Rosalyn D'Mello: Who's that in the mirror?
Accepting a compliment, I have learnt, is tough when one is constantly weighing the motives of the one giving it
To complicate the matter, my difficulty in accepting compliments also relates to the gender of the person giving me a compliment. Representation pic
Just accept the compliment, Rosalyn," my bestie Mona's sister Bhanu said to me one evening a week or two ago, when we had been chilling together at their place. I was wearing a dress, I think, and she and her bestie, Nusrat, both commented that my legs looked amazing. Instead of graciously accepting what seemed like genuine, well-intentioned flattery, I found myself constructing some kind of word salad mumbo-jumbo explanation as to why, though my legs were arguably well toned, they constituted a problem, because the rest of my body wasn't proportioned well enough, and so my legs seemed to stand out. That's when Bhanu sagaciously commanded me to just accept the compliment.
Later, I thought about how that wasn't an isolated incident. It was part of a larger pattern. I do, indeed, have great difficulty accepting compliments. You could even say that I don't quite know how to. I always doubt the authenticity of the compliment, or am suspicious of the motives of the person bequeathing upon me such unsolicited attention, or, feel this need to be modest, as if I felt the compliment in question had nothing to do with me, like it was purely circumstantial. I know for sure that I grew up with terrible self-esteem issues, which continue to be responsible for my discomfort with any form of praise. However, as I age, I also feel I exhibit symptoms of what is popularly called "The Imposter Syndrome", which, simply put, is a concept describing individuals who are plagued by an inability to internalise their accomplishments and simultaneously have a persistent fear of being exposed as a 'fraud'.
It feels silly, but it's actually more alarming than all of this, because somewhere I realise that I am not alone in this inability or inadequacy about receiving compliments, because, like most women I know, I'm often more focussed on what is wrong with me than what is astonishing. I don't have enough fingers to count my imperfections, and can, even in my sleep, enumerate the many, many things I would love to change about myself; both about my demeanour and my physical appearance. It can be compulsive, my own lack of appreciation for my personal accomplishments and for how I own my body, however imperfectly so. Any compliment I receive throws me off a little. I am always a bit surprised, always a little shocked that so and so should even read my work, that so and so is admittedly a fan, that so and so has been following my career.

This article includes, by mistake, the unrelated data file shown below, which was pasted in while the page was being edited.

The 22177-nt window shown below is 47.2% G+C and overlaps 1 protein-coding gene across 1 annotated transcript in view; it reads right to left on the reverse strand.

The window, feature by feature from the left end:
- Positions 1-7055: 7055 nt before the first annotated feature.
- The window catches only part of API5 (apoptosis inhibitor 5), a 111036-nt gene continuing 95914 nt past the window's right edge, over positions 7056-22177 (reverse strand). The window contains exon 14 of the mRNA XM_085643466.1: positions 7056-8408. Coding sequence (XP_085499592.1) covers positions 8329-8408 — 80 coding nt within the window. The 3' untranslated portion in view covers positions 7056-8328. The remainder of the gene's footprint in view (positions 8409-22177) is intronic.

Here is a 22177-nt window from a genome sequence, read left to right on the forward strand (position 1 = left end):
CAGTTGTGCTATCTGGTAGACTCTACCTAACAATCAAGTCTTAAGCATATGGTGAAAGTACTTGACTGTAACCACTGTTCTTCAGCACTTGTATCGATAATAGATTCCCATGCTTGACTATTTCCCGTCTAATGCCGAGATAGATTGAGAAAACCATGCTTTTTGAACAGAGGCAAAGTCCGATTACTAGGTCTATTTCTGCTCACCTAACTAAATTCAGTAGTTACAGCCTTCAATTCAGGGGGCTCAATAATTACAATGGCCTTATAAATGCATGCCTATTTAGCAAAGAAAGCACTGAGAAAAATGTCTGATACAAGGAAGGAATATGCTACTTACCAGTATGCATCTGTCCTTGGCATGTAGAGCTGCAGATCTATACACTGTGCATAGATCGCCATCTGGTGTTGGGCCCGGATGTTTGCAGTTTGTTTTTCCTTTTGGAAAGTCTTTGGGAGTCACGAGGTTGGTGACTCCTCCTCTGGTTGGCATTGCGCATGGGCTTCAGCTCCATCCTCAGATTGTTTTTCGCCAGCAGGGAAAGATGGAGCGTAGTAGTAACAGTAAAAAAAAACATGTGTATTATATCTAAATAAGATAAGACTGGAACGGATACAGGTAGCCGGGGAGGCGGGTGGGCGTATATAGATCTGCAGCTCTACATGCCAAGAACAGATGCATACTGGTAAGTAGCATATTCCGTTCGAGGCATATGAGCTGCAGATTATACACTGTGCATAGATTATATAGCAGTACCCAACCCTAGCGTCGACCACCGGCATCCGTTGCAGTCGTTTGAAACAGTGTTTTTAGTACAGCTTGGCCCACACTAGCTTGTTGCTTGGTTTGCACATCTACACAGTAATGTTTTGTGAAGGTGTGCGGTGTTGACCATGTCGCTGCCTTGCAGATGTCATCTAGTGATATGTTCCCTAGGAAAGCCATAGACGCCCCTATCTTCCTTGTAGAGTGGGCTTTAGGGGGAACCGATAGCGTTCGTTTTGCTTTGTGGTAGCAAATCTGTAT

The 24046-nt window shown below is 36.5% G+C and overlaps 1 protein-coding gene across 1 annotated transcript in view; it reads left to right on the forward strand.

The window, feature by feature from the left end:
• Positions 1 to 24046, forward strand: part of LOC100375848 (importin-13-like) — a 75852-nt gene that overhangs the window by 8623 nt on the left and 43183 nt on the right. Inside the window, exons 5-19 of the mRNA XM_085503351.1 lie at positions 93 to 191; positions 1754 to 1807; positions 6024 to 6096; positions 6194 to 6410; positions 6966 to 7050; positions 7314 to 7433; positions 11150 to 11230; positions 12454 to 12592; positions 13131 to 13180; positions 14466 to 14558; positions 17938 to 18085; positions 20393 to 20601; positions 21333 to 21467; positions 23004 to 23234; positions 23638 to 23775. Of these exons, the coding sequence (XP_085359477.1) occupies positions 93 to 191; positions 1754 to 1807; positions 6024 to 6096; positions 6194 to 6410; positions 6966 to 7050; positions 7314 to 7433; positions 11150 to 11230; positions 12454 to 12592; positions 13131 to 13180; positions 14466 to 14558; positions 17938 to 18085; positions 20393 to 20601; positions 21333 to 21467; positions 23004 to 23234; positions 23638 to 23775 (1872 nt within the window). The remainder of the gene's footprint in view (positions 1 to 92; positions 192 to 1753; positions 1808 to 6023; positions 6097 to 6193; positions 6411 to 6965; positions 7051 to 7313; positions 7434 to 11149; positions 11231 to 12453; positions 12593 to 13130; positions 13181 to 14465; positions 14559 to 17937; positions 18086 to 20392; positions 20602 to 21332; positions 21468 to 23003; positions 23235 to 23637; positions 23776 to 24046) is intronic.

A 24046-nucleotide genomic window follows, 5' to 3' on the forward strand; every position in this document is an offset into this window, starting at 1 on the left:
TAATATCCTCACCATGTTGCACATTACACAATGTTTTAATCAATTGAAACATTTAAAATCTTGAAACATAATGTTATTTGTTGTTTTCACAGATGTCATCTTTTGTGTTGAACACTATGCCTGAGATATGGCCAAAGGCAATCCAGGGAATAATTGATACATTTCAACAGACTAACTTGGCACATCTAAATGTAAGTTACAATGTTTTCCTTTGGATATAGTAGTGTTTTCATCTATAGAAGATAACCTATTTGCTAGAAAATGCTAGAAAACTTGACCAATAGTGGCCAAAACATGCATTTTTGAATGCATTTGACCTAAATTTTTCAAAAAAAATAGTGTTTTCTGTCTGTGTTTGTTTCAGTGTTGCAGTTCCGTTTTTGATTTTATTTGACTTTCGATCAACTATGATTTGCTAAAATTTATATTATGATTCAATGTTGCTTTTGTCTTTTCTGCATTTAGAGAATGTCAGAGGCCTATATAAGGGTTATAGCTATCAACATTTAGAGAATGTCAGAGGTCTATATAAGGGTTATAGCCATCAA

To complicate the matter; my difficulty in accepting compliments also relates to the gender of the person giving me a compliment. I almost never take anything a man tells me seriously. I'm always convinced there's an ulterior motive; a hidden agenda, one that might, unsurprisingly, contain an element of mockery.
I have this memory of being around 14 or 15 and wearing this long black dress with subtle gold sequins to a Christmas Midnight Mass, and this boy from my colony seeing me and saying, "Oh, it's you, Rosita, I couldn't see you in that dress!"—a reference to the fact that since I am dark, the black dress camouflaged me, or my skin camouflaged the dress. I felt so ashamed I never wore that dress again, even though I secretly loved it and thought I looked great in it. Since that experience I doubt and severely mistrust anything a man says to me in the region of a compliment or even an insult. I have learned to see how what men say about you often reveals more about them than you, and is often reflective of an underlying cruelty. It always shocks me that most men never imagine wanting to change a single thing about themselves while women almost always have a readymade list at the tip of their tongue about their flaws. This is not necessarily the fault of men. It's one of the clear pitfalls of centuries of patriarchal conditioning where women are held up to intimidating standards of beauty and perfection.
"We have to fix this," Mona said to me later that evening, when I was preparing to sleep over at hers. I realised that given the severity of my inferiority complex, I probably would have diminished myself to the point of extinguishing any possibility of its radiance were it not for my female friends; the ones who see me for who I really am, who are able to perceive me in all my invisible glory, who have no doubt about my talents, my limitless possibilities, and my enviable ability to endure against all odds. Their gaze, their way of soaking me in, of revelling in my successes and contextualising my failures, is what gives me the audacity to review myself through their eyes. I never come up short.
Deliberating on the life and times of Everywoman, Rosalyn D'Mello is a reputable art critic and the author of A Handbook For My Lover. She tweets @RosaParx. Send your feedback to firstname.lastname@example.org.
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